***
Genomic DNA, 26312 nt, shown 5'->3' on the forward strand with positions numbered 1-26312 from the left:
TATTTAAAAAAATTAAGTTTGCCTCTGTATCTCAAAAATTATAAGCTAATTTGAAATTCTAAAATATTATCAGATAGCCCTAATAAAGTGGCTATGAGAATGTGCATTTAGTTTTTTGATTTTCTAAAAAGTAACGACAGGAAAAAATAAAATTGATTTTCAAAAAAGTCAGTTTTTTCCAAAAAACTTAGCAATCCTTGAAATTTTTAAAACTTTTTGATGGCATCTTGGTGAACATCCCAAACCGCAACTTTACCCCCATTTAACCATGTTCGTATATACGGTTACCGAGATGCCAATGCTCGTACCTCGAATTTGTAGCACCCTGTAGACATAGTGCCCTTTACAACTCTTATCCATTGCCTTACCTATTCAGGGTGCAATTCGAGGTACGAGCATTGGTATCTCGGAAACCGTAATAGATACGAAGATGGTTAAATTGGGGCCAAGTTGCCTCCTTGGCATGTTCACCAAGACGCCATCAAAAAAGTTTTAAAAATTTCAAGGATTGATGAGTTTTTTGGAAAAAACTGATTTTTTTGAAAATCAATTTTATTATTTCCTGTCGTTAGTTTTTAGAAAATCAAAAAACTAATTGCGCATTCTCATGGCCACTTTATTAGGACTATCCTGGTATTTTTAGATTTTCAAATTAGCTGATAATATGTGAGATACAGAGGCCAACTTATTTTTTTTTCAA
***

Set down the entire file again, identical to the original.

Genomic DNA, 26312 nt, shown 5'->3' on the forward strand with positions numbered 1-26312 from the left:
TATTTAAAAAAATTAAGTTTGCCTCTGTATCTCAAAAATTATAAGCTAATTTGAAATTCTAAAATATTATCAGATAGCCCTAATAAAGTGGCTATGAGAATGTGCATTTAGTTTTTTGATTTTCTAAAAAGTAACGACAGGAAAAAATAAAATTGATTTTCAAAAAAGTCAGTTTTTTCCAAAAAACTTAGCAATCCTTGAAATTTTTAAAACTTTTTGATGGCATCTTGGTGAACATCCCAAACCGCAACTTTACCCCCATTTAACCATGTTCGTATATACGGTTACCGAGATGCCAATGCTCGTACCTCGAATTTGTAGCACCCTGTAGACATAGTGCCCTTTACAACTCTTATCCATTGCCTTACCTATTCAGGGTGCAATTCGAGGTACGAGCATTGGTATCTCGGAAACCGTAATAGATACGAAGATGGTTAAATTGGGGCCAAGTTGCCTCCTTGGCATGTTCACCAAGACGCCATCAAAAAAGTTTTAAAAATTTCAAGGATTGATGAGTTTTTTGGAAAAAACTGATTTTTTTGAAAATCAATTTTATTATTTCCTGTCGTTAGTTTTTAGAAAATCAAAAAACTAATTGCGCATTCTCATGGCCACTTTATTAGGACTATCCTGGTATTTTTAGATTTTCAAATTAGCTGATAATATGTGAGATACAGAGGCCAACTTATTTTTTTTTCAA